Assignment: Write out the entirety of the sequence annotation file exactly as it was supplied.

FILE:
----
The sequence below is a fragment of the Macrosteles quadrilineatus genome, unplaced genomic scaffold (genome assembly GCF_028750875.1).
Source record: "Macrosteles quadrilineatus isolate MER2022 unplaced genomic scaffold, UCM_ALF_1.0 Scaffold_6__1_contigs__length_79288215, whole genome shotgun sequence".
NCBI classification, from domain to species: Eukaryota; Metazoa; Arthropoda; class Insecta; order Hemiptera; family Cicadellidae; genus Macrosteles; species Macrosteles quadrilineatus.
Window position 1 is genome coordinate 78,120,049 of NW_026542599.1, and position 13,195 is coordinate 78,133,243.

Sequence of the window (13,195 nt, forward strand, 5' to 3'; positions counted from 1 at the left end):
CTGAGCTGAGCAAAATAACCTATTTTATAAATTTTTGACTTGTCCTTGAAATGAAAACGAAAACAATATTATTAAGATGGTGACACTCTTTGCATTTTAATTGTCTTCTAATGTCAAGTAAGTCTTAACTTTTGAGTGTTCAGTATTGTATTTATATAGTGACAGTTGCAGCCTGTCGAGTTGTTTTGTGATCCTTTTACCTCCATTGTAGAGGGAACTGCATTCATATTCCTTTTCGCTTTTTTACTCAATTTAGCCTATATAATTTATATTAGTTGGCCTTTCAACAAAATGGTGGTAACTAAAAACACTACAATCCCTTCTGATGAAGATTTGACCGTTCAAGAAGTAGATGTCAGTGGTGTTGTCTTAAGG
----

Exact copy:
The sequence below is a fragment of the Macrosteles quadrilineatus genome, unplaced genomic scaffold (genome assembly GCF_028750875.1).
Source record: "Macrosteles quadrilineatus isolate MER2022 unplaced genomic scaffold, UCM_ALF_1.0 Scaffold_6__1_contigs__length_79288215, whole genome shotgun sequence".
NCBI classification, from domain to species: Eukaryota; Metazoa; Arthropoda; class Insecta; order Hemiptera; family Cicadellidae; genus Macrosteles; species Macrosteles quadrilineatus.
Window position 1 is genome coordinate 78,120,049 of NW_026542599.1, and position 13,195 is coordinate 78,133,243.

Sequence of the window (13,195 nt, forward strand, 5' to 3'; positions counted from 1 at the left end):
CTGAGCTGAGCAAAATAACCTATTTTATAAATTTTTGACTTGTCCTTGAAATGAAAACGAAAACAATATTATTAAGATGGTGACACTCTTTGCATTTTAATTGTCTTCTAATGTCAAGTAAGTCTTAACTTTTGAGTGTTCAGTATTGTATTTATATAGTGACAGTTGCAGCCTGTCGAGTTGTTTTGTGATCCTTTTACCTCCATTGTAGAGGGAACTGCATTCATATTCCTTTTCGCTTTTTTACTCAATTTAGCCTATATAATTTATATTAGTTGGCCTTTCAACAAAATGGTGGTAACTAAAAACACTACAATCCCTTCTGATGAAGATTTGACCGTTCAAGAAGTAGATGTCAGTGGTGTTGTCTTAAGG